Don’t Overlook This!

Happy 2020!

As the New Year dawns, I am bidding hail and farewell to an old friend. After 42 years of virtually uninterrupted service, my old Kenmore clothes dryer finally let me know it was retiring.

Yes, you read that correctly – 42 years for a frequently used appliance. Unheard of these days. Perhaps this is one of the reasons that Sears no longer has its doors open. Building something that never breaks is not the best strategy for an ongoing appliance retailer!

This dryer was around before the birth of my first child, who today is 37 years old. For four decades, it was there for all of the messy kiddie birthday parties, school sports, all the holidays and vacations, and just everyday life. I own nothing else that even comes close in longevity. Too bad it did not come with an audio/video recording device to capture activities and comments being made over the years. It would have provided a truly memorable family history.

There is a point to my tribute. What would your life be like, if all the people around you at work did their jobs, just as they were supposed to, every single day? No unnecessary drama, just the expected solid performance which you could count on! Would that not be a good thing?

Well, they do exist, and like me, you have probably come across many of them in your career. Although they have the same challenges in struggles in life as everyone else, they manage to consistently do the work necessary to help keep the doors open, and the business running smoothly. And for all of that, they are often overlooked for the value of their contributions.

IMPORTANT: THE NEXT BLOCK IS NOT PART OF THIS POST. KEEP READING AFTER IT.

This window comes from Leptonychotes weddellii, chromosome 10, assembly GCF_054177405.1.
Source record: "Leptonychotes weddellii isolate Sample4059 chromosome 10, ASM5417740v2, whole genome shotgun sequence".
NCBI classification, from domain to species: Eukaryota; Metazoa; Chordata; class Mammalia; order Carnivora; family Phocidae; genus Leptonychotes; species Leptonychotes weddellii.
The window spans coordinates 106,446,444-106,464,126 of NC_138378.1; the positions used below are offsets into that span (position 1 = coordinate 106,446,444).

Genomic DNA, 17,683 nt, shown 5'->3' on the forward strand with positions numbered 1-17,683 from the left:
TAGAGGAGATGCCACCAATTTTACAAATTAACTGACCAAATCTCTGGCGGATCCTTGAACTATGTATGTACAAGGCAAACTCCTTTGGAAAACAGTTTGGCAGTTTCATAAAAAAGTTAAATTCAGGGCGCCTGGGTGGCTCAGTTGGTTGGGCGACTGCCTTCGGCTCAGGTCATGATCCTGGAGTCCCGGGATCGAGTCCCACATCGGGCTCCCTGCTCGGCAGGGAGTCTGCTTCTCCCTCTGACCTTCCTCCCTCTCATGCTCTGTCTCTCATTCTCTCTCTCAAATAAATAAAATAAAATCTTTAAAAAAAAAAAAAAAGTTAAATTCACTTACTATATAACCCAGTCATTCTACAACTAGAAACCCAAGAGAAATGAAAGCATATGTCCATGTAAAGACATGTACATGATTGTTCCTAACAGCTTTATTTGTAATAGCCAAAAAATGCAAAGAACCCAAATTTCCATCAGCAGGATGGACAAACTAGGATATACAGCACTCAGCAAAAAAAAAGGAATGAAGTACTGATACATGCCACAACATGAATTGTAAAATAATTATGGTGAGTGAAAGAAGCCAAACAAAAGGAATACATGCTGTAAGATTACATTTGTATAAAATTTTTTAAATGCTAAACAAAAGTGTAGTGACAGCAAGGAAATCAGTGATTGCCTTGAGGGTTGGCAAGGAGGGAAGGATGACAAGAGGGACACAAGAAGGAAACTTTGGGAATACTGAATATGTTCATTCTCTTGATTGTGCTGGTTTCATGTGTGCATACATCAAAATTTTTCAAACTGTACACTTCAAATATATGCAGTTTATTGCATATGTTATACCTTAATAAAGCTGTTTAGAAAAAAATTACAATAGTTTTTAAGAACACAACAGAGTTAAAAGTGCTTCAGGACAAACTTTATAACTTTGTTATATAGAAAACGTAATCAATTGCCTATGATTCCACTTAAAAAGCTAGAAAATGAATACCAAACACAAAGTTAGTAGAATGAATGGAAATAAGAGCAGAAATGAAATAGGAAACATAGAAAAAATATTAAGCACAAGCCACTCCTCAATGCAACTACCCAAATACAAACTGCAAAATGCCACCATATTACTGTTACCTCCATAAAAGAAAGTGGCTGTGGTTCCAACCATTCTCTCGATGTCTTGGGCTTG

One of the jobs a kid will say he wants when he grows up is to be a fireman. Now, have you ever heard one say that he wanted to be a fire inspector? Probably not. The men and women who put themselves at risk fighting fires are viewed as heroes. They receive a lot of praise, and absolutely deserve every bit of it. On the other hand, we should not forget – or ignore – the efforts of the people who painstakingly identify and rectify the potential hazards before they turns into destruction. They too, save a lot of lives and property from catastrophe.

All my dryer needed to do its thing was a steady shot of electricity and lint-free vents. I have found that all that those consistently solid performers need, is a steady shot of appreciation and validation. Being recognized for the work, compensated fairly, and genuinely respected and appreciated provides the sustaining power for them. But taking advantage of them, or becoming numb to the impact of their contributions, that is what proverbially clogs up their vents with lint, and saps their energy and desire to keep producing as needed.

So if you have not already, make it a committed resolution this year to personally encourage and praise all of your “non-squeaky, steady eddies,” for whom you are so grateful. They do deserve it, and will repay you with that consistent performance you have come to rely on.

Best Wishes for a remarkable and fulfilling year.

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